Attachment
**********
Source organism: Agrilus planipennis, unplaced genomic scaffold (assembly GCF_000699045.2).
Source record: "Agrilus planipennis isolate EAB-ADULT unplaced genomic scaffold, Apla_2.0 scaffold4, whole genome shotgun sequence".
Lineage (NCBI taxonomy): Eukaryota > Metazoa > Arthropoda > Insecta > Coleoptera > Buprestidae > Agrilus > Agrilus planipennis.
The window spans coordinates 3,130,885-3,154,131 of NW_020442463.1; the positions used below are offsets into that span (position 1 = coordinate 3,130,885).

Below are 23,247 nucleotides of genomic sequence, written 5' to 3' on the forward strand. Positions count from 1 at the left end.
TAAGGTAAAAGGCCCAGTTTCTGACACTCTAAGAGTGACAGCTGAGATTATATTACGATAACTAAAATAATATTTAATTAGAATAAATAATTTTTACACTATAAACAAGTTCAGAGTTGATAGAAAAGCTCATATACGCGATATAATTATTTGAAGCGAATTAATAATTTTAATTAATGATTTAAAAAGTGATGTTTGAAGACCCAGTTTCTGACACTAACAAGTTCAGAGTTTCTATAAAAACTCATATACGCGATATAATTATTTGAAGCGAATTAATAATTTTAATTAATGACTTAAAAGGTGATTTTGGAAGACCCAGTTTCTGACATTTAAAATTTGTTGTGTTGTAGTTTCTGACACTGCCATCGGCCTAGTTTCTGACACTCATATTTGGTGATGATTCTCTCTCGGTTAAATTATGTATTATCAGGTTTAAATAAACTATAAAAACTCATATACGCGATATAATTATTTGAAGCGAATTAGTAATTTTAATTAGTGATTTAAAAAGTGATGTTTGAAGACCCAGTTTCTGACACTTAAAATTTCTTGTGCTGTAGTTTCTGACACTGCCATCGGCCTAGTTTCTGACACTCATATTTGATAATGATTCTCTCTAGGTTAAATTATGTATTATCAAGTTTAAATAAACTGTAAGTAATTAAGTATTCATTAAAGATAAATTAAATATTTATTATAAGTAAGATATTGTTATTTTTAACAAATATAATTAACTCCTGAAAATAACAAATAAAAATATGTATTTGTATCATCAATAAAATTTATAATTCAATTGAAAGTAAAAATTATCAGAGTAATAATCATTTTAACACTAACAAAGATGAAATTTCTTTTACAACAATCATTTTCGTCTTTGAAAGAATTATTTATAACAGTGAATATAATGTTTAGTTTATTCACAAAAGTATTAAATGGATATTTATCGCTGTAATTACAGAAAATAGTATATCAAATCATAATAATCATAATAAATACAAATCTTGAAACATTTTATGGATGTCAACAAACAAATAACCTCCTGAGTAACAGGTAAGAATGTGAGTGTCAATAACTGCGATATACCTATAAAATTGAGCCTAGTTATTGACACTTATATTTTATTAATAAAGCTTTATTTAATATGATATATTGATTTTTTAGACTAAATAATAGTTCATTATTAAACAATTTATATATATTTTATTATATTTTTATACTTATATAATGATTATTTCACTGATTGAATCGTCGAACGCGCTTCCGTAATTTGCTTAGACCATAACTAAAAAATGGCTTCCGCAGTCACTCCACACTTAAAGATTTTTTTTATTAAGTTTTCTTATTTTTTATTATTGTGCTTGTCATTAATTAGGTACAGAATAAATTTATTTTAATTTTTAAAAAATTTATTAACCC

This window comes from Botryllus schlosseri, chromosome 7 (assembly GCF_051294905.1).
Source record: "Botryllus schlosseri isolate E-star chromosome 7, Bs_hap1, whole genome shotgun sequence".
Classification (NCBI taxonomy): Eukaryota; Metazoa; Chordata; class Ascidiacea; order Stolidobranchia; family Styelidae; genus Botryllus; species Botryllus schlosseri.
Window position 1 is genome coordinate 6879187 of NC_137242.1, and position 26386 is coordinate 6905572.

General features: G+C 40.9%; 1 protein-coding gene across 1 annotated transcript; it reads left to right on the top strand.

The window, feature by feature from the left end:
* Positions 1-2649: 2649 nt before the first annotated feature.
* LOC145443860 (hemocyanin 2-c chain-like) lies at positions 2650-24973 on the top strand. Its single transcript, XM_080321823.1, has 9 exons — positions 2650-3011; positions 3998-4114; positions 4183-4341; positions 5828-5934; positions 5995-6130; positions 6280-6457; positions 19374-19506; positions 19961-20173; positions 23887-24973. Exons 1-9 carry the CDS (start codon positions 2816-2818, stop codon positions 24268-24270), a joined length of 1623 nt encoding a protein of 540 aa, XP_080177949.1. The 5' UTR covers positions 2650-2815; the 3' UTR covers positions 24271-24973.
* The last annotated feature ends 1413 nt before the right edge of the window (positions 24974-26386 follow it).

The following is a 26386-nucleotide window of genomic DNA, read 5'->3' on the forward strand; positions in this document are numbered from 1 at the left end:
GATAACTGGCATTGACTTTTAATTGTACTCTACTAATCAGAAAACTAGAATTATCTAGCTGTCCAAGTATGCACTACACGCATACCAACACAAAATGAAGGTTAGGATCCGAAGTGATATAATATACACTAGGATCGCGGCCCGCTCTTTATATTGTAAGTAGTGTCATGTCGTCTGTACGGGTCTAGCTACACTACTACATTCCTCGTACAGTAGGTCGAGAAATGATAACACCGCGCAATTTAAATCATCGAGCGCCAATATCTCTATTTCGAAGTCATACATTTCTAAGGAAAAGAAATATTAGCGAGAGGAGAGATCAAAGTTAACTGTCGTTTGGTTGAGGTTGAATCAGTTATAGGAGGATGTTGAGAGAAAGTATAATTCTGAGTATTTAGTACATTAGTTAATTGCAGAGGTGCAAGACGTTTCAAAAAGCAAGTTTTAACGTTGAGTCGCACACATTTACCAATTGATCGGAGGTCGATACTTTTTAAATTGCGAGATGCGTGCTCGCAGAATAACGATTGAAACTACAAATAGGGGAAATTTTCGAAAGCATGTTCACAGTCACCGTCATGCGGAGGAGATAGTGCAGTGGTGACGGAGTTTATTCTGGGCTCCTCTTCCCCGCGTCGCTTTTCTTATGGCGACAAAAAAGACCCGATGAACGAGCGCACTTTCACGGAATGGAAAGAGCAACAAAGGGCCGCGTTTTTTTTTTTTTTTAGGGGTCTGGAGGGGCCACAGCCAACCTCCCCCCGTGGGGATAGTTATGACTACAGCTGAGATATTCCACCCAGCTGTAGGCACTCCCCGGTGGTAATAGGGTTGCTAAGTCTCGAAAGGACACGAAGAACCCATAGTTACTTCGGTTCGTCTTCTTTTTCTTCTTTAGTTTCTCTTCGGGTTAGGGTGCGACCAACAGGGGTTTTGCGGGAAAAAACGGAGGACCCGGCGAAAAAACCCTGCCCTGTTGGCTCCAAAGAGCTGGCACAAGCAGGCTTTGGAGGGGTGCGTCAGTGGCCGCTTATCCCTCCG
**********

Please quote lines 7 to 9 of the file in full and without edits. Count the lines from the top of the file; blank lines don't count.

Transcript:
This window comes from Botryllus schlosseri, chromosome 7 (assembly GCF_051294905.1).
Source record: "Botryllus schlosseri isolate E-star chromosome 7, Bs_hap1, whole genome shotgun sequence".
Classification (NCBI taxonomy): Eukaryota; Metazoa; Chordata; class Ascidiacea; order Stolidobranchia; family Styelidae; genus Botryllus; species Botryllus schlosseri.